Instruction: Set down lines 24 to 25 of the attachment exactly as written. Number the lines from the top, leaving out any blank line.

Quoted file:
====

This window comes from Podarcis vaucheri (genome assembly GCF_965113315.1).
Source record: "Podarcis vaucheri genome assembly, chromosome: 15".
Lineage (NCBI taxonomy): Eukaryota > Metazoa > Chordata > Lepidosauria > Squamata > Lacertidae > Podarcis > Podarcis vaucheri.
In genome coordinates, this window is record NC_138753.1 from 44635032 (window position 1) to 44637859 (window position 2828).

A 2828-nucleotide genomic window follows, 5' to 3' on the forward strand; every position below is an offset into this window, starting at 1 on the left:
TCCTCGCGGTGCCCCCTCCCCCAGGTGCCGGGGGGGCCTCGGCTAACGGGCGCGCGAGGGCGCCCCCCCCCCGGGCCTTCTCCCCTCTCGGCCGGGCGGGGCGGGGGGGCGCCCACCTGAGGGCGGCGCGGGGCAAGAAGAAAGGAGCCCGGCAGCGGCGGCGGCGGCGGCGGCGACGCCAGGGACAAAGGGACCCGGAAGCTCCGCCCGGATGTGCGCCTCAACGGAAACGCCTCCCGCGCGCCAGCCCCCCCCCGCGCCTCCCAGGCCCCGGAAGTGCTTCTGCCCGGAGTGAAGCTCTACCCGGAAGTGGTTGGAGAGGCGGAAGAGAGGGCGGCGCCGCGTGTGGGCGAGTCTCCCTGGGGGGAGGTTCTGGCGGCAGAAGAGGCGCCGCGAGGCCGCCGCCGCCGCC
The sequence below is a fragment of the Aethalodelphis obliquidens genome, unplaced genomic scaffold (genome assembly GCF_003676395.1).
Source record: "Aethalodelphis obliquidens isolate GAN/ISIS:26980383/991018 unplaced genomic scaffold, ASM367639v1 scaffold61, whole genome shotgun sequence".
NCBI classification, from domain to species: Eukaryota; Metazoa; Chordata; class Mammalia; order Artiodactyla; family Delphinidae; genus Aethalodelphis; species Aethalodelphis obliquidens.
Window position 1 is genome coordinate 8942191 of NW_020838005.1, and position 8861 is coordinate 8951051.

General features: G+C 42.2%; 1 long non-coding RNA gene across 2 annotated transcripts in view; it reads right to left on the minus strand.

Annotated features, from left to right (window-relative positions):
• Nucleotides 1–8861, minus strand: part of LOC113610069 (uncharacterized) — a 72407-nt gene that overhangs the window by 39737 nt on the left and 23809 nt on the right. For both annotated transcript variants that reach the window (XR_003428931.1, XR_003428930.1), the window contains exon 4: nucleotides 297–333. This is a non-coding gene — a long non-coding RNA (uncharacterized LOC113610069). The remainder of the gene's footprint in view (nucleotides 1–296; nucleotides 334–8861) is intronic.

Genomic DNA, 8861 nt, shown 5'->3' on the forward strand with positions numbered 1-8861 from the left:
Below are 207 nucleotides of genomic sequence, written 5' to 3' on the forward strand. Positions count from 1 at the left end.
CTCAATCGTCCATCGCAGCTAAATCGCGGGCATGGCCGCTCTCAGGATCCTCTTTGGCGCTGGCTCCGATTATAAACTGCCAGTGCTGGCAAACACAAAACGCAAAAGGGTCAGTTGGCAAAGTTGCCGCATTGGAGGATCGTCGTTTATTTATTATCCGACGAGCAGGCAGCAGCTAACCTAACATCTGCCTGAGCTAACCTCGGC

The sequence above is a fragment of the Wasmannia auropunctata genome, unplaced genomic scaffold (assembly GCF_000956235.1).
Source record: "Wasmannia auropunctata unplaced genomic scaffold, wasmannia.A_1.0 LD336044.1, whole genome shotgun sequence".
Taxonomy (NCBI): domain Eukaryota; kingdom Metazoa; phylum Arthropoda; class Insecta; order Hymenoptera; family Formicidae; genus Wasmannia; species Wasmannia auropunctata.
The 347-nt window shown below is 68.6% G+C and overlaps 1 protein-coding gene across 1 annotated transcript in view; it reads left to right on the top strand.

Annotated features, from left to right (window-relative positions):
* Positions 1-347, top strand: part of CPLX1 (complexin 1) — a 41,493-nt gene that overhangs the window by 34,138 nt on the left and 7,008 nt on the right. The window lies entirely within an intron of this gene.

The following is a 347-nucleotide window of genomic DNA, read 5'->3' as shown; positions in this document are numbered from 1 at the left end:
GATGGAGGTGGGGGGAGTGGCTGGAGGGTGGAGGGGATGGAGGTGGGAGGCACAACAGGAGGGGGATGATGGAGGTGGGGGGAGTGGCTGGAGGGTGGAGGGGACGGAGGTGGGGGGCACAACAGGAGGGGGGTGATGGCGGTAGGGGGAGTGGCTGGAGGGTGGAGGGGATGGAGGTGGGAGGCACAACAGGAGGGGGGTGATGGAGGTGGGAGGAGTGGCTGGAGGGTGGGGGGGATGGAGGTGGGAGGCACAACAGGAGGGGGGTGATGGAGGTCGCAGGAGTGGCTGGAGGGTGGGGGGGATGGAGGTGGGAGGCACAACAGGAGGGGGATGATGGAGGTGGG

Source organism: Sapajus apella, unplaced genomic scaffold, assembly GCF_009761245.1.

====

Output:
GATGGAGGTGGGGGGAGTGGCTGGAGGGTGGAGGGGATGGAGGTGGGAGGCACAACAGGAGGGGGATGATGGAGGTGGGGGGAGTGGCTGGAGGGTGGAGGGGACGGAGGTGGGGGGCACAACAGGAGGGGGGTGATGGCGGTAGGGGGAGTGGCTGGAGGGTGGAGGGGATGGAGGTGGGAGGCACAACAGGAGGGGGGTGATGGAGGTGGGAGGAGTGGCTGGAGGGTGGGGGGGATGGAGGTGGGAGGCACAACAGGAGGGGGGTGATGGAGGTCGCAGGAGTGGCTGGAGGGTGGGGGGGATGGAGGTGGGAGGCACAACAGGAGGGGGATGATGGAGGTGGG

Source organism: Sapajus apella, unplaced genomic scaffold, assembly GCF_009761245.1.